Roosevelt was a prime target as he led his regiment on horseback during the so-called Battle of San Juan Hill, but he went untouched: Eyewitnesses to the battle believed there was something supernatural about that. Later, the United States at the beginning of World War I had a military the size of Portugal’s. Without the pressure to grow the Army that Roosevelt provided, it is unlikely that we would have had the same results we did in World War I.
It is amazing that in 1912 he spoke for an hour with a bullet in him, but the election overall was a disaster. The Republican Party, split between Taft and Roosevelt, allowed Woodrow Wilson to be elected. He was an awful president, and it seems to me the U.S. entry into World War I was a mistake. After the assassination attempt, was Roosevelt’s continuing to run a blessing or a curse?
I’m also very skeptical about the idea that America did the right thing by entering the war, but there was no doubt in Roosevelt’s mind that we had to do that. He maintained that belief even though his youngest son, Quentin, was killed in the war.
I do like your profiles, and we’re agreed that it would have been a disaster had Henry Wallace, Franklin Roosevelt’s vice president during the early 1940s, become president in 1945.
In 1944 Henry Wallace was vice president. Roosevelt did not know the extent to which Wallace had been deeply involved with the extreme left, including the Communist Party, and with a guru cult. The Democratic convention featured a rousing demonstration on behalf of Wallace. Florida Sen. Claude Pepper was rushing to the podium to place Wallace’s name in nomination, but seconds before he reached the podium the convention chairman gaveled an adjournment for the day—and the next day Harry Truman gained the nomination.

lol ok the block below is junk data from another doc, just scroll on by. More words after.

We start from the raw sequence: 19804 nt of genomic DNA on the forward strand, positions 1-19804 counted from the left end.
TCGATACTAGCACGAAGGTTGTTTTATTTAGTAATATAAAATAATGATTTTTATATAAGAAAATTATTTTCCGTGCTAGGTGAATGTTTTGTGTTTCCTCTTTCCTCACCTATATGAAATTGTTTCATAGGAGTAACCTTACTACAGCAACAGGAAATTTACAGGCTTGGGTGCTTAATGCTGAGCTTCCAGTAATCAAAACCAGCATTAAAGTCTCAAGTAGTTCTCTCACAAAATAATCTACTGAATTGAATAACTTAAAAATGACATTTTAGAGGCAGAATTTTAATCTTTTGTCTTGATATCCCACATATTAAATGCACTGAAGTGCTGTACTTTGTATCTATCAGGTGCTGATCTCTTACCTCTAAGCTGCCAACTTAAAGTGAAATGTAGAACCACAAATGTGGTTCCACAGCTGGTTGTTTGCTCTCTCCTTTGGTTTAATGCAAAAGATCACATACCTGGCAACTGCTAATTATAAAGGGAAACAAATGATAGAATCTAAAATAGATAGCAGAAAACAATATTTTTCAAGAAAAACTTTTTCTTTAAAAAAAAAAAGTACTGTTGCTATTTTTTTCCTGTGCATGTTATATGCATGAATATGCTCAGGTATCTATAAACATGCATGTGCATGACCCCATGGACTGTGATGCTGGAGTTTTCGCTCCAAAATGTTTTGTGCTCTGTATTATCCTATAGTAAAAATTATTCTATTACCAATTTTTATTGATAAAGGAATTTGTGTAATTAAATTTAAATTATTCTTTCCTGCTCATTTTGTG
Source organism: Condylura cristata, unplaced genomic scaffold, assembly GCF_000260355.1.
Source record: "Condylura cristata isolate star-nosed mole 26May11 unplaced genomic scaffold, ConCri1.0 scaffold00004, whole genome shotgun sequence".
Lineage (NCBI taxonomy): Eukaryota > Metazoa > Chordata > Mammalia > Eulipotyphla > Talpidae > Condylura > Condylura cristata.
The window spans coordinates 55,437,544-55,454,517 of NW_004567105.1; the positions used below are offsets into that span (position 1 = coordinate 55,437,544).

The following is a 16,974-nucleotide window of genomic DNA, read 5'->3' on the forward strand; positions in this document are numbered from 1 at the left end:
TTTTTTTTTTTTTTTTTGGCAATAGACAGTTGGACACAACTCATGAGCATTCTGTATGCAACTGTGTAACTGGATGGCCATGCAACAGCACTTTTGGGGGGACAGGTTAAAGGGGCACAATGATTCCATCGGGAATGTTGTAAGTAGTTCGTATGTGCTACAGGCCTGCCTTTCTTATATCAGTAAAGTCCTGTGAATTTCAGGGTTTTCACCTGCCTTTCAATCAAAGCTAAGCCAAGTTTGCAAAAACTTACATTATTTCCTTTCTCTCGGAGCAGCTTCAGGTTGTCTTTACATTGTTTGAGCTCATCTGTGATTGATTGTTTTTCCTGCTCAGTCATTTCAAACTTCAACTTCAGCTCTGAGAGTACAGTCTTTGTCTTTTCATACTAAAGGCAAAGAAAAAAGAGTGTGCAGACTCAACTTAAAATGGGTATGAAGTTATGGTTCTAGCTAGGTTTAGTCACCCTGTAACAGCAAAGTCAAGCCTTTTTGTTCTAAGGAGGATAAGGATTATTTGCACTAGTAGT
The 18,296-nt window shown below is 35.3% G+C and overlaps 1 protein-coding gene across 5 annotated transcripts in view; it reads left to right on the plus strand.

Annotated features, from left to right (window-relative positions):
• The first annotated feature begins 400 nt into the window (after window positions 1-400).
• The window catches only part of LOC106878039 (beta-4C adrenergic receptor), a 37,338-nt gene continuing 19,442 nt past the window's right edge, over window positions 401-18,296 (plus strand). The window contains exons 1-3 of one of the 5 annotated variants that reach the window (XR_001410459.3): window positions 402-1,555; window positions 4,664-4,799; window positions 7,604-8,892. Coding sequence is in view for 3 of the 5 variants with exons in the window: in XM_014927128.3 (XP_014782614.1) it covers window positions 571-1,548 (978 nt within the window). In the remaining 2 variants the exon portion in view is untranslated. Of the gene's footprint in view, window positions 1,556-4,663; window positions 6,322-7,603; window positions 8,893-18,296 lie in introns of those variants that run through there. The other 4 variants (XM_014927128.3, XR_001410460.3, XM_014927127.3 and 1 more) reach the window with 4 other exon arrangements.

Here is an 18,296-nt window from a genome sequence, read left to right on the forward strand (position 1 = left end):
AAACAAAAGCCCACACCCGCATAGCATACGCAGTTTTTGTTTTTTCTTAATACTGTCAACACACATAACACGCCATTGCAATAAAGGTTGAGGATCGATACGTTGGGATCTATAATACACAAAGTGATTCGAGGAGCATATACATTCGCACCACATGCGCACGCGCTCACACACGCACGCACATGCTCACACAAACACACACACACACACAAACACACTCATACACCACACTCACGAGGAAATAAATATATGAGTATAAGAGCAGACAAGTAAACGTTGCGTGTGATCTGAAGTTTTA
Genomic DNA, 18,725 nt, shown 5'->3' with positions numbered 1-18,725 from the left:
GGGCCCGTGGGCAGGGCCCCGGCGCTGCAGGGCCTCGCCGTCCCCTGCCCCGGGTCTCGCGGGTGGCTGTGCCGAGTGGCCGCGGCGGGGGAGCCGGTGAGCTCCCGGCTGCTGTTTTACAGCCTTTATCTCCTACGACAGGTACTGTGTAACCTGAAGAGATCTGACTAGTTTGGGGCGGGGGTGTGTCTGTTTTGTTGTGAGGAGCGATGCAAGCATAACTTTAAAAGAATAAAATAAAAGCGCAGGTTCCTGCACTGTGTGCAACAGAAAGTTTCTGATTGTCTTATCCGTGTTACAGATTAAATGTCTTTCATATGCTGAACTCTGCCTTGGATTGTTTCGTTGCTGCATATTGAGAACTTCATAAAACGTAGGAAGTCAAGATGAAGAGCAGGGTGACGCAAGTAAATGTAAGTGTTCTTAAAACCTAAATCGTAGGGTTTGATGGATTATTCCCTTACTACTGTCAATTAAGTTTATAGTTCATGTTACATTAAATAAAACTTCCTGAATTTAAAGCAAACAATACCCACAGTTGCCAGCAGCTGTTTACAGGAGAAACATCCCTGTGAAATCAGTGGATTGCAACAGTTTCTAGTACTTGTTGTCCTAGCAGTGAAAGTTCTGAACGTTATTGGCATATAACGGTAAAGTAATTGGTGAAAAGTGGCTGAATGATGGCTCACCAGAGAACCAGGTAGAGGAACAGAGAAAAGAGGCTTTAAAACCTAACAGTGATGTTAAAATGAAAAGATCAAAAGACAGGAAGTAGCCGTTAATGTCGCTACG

Wallace would have gained the nomination in that burst of excitement.
Pepper tried to speak through his microphone, but it had been turned off. All of this had to do with behind-the-scenes manipulation by some political bosses, but it was not only important to some of these political bosses: It was important to the boss of the universe. It was very important in the cosmic scheme of things that Stalinism not be the wave of the future. Truman made all the difference in setting up the structures that allowed us to win the Cold War, and in recognizing the state of Israel 12 minutes after it was proclaimed.
Didn’t Wallace later realize some of his errors?
Wallace ran as a basically pro-Stalinist fringe candidate in 1948, against Truman. The story of that campaign is remarkable and horrifying, but later he acknowledged that he had been wrong about Stalin, and seemed to acknowledge that it was good Truman replaced him as vice president. It was a great providential blessing that the churchgoing and hymn-singing Baptist boy from Missouri became president rather than the guru-following New Ager from Iowa.
Amen on that. It’s amazing that 75 years have gone by since Truman approved the dropping of nuclear bombs on Hiroshima and Nagasaki. I’m not aware of any other time in human history that a massively effective new weapon hasn’t been used for such a long time. That to me is a great sign of God’s mercy.